Institutionalized

A recent rant by classical music gossip Norman Lebrecht makes me wonder just what all his fuss is about. A complaint that the Metropolitan Opera does not produce the most cutting edge work is both absolutely correct and absolutely meaningless. The Met is dedicated to the entire tradition of opera and is already demonstrating that under Peter Gelb’s direction they understand that tradition includes contemporary works as well (an article of mine in the upcoming issue of The Brooklyn Rail will discuss this). They are not an experimental house, they never have been and they never will be, and that’s perfectly fine. If they can, and should, be criticized it is for failing to understand the scope and meaning of the history of opera and again they are proving this awareness. Other houses may and do decide to question that tradition, the Met chooses to present it. Good for them.

In this, in New York City, they are like the New York Philharmonic and Carnegie Hall, which are each like the Metropolitan Museum. These are institutions that are about preserving and presenting a history and tradition to the public, and striving to widen that audience. Their roles are important, just as the roles of avant-garde ensembles and cutting edge art and performance spaces are important. Altogether, they are complimentary. And on a personal level, the Met Opera, the Phil and Carnegie Hall have shown their openness to the interested public. I am an independent writer in every way, hopefully in that my ideas and values are the product of thinking for myself, but especially in the sense that I am completely on my own, working for no one but myself. There are benefits in that I am my own Assignment Editor and the blog format allows me to go on at some length (hopefully not too great). The drawbacks are that I have no institutional resources or connections. I am sent music to review, and I am occasionally offered tickets, but a great deal of what I write about comes from my own decision to spend what is a very limited amount of money. That means there is some bias involved in that I’ve already made the decision that something is worthwhile, but I am confident that my criticism is completely honest.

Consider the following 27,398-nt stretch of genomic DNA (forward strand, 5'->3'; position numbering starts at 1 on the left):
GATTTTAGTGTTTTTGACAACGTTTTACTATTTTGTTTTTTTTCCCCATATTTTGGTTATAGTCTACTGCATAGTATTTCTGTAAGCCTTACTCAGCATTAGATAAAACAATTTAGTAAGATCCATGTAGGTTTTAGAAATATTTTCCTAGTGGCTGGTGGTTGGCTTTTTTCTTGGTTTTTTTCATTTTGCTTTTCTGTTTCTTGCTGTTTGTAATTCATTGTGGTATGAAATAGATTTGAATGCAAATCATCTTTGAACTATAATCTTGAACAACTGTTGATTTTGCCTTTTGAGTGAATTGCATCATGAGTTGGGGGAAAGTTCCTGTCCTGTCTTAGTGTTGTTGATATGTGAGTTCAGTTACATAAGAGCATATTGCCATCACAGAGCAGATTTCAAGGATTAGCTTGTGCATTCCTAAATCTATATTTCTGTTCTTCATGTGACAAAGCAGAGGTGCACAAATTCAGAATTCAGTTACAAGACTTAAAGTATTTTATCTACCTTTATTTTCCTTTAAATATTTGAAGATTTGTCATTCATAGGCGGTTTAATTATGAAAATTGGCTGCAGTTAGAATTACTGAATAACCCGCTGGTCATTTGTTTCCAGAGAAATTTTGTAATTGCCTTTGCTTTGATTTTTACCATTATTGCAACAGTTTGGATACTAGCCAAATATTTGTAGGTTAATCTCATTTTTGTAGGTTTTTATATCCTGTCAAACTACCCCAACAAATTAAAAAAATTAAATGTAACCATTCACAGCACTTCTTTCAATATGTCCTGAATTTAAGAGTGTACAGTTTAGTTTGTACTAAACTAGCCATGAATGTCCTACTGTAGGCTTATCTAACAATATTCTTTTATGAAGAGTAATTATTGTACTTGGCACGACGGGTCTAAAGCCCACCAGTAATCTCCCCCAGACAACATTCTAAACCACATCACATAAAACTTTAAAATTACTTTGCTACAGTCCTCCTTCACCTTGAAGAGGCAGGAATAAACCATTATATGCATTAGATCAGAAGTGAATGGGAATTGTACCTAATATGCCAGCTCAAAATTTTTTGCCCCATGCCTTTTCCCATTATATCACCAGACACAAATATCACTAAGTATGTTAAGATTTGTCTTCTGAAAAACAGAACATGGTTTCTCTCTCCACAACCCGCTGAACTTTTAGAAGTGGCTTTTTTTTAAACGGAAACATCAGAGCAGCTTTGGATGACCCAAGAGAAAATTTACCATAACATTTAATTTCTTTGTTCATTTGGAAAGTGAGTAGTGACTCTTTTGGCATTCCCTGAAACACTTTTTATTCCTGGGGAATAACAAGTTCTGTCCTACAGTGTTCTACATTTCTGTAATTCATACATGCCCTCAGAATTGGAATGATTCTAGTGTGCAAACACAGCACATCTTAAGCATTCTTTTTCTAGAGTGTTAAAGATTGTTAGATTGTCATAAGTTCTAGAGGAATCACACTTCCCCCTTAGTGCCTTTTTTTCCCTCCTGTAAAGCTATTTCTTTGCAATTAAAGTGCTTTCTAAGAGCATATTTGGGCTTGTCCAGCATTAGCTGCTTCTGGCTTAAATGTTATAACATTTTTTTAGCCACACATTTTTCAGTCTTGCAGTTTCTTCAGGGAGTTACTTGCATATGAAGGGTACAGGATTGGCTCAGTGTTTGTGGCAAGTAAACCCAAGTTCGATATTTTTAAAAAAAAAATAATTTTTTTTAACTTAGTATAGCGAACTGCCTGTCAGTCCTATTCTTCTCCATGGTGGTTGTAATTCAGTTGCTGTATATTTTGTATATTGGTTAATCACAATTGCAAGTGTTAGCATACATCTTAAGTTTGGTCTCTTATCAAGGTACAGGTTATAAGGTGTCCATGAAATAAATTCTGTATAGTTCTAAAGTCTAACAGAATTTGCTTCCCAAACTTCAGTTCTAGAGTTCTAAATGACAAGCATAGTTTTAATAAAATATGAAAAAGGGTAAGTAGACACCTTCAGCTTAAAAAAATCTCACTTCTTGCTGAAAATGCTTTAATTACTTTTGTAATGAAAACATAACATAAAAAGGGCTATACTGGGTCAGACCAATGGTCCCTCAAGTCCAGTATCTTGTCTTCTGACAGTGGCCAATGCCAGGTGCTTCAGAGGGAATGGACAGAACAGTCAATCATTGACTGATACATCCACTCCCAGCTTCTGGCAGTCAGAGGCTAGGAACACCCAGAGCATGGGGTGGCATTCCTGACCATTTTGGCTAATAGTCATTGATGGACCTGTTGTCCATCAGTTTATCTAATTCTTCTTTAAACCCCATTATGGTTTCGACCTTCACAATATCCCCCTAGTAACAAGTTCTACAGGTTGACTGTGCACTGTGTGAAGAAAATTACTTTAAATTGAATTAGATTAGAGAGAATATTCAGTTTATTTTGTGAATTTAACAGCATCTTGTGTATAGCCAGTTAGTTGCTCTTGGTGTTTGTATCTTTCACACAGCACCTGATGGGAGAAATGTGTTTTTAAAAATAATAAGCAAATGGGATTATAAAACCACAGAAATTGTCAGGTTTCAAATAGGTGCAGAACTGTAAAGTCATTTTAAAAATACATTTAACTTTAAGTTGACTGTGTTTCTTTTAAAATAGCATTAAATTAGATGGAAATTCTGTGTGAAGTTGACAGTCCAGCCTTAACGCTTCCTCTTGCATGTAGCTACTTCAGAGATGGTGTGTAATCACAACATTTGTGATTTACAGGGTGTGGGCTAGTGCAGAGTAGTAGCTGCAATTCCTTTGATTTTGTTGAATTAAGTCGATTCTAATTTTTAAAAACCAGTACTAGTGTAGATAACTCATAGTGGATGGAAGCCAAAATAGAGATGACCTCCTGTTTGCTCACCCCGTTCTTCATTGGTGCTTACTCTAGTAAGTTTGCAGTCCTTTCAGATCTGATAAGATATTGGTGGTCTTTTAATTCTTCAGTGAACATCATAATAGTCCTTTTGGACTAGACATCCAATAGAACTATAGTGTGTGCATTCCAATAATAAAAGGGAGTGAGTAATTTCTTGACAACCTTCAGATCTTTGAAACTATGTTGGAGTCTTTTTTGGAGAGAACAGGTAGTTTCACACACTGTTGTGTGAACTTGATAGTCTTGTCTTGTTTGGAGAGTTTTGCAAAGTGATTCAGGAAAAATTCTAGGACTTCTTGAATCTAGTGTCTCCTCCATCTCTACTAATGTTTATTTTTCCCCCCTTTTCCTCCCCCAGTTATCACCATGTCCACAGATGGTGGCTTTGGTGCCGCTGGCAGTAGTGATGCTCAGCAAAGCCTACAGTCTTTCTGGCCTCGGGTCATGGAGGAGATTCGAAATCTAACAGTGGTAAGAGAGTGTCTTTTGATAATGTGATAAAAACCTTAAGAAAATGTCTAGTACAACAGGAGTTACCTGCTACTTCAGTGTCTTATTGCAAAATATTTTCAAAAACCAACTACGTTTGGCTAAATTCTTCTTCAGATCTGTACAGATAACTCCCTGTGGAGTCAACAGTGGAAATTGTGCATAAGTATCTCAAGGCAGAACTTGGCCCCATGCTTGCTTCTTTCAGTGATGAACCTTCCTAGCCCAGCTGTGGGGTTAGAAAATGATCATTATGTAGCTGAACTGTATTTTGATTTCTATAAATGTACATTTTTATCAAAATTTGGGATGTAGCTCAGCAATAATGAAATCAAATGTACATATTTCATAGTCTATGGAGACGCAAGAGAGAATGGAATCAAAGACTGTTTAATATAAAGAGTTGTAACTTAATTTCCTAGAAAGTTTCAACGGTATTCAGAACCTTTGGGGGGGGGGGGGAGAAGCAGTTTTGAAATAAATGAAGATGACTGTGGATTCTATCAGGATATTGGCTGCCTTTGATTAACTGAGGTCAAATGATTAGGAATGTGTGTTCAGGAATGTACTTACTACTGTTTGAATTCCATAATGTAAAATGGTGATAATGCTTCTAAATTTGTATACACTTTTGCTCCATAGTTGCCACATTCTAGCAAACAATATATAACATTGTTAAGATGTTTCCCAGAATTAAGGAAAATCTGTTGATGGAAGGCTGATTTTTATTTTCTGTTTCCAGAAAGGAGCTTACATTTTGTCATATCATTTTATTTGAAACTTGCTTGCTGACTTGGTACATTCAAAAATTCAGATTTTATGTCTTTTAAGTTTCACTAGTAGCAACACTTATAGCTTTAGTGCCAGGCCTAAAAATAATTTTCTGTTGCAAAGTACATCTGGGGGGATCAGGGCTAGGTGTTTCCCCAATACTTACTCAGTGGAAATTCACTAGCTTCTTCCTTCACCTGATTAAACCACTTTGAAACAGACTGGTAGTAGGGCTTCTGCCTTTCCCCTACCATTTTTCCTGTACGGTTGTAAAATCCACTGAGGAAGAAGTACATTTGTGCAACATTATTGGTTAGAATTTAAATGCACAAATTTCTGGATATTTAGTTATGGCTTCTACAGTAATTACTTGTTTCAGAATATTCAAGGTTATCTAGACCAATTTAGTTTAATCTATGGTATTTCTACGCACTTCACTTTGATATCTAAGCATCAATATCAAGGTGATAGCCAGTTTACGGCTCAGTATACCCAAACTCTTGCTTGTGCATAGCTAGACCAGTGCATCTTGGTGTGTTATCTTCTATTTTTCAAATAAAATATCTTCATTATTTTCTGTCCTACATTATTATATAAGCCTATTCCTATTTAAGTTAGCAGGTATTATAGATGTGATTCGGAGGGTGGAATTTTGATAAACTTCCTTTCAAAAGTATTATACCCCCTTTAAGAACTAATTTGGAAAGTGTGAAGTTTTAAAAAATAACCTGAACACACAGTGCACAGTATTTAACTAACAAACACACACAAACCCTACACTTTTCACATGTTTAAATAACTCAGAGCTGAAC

Because I’m serious about this work, I have presented myself to a variety of New York City performing institutions, offering my work and requesting access to performances so I can write about them and share them with my readers.  Miller Theater has already been a welcome partner in the discussion of great music.  The institutions that at first thought would seem to be stuffy and thus dismissive of someone without an institutional domain in my email address have proven to be accessible, open and generous, putting effort into making it possible for me to see and review their performances, while the institutions that would seem to be cutting-edge, hip, looking for alternative audiences have been silent, rudely unresponsive. So in the coming months my readers will see my thoughts on the wide variety of musical art being presented at the Met Opera, at the NY Phil, at Carnegie Hall, while unfortunately there will be no news from the Brooklyn Academy of Music. Surprising and disappointing, perhaps, but there it is.

As a postscript, I would like to quietly announce a general fundraiser for my work here at The Big City. I do this work out of something more than love, something more like the idea that this is important for the world around me, but it is work. Any donations (via the PayPal button upper right) obviously would go directly to supporting my work generally and make it possible to do some additional things on the blog, such as add more media, including examples of my own work. The same is true for the items on this blog’s Amazon Wish List, which is a mix of things that I would write about specifically, things that would give me context for other reviews and projects, and things that would further my own music production for the long term. If you find value for yourself here, even the smallest donation would be helpful and deeply appreciated. Thank you all, and keep reading.

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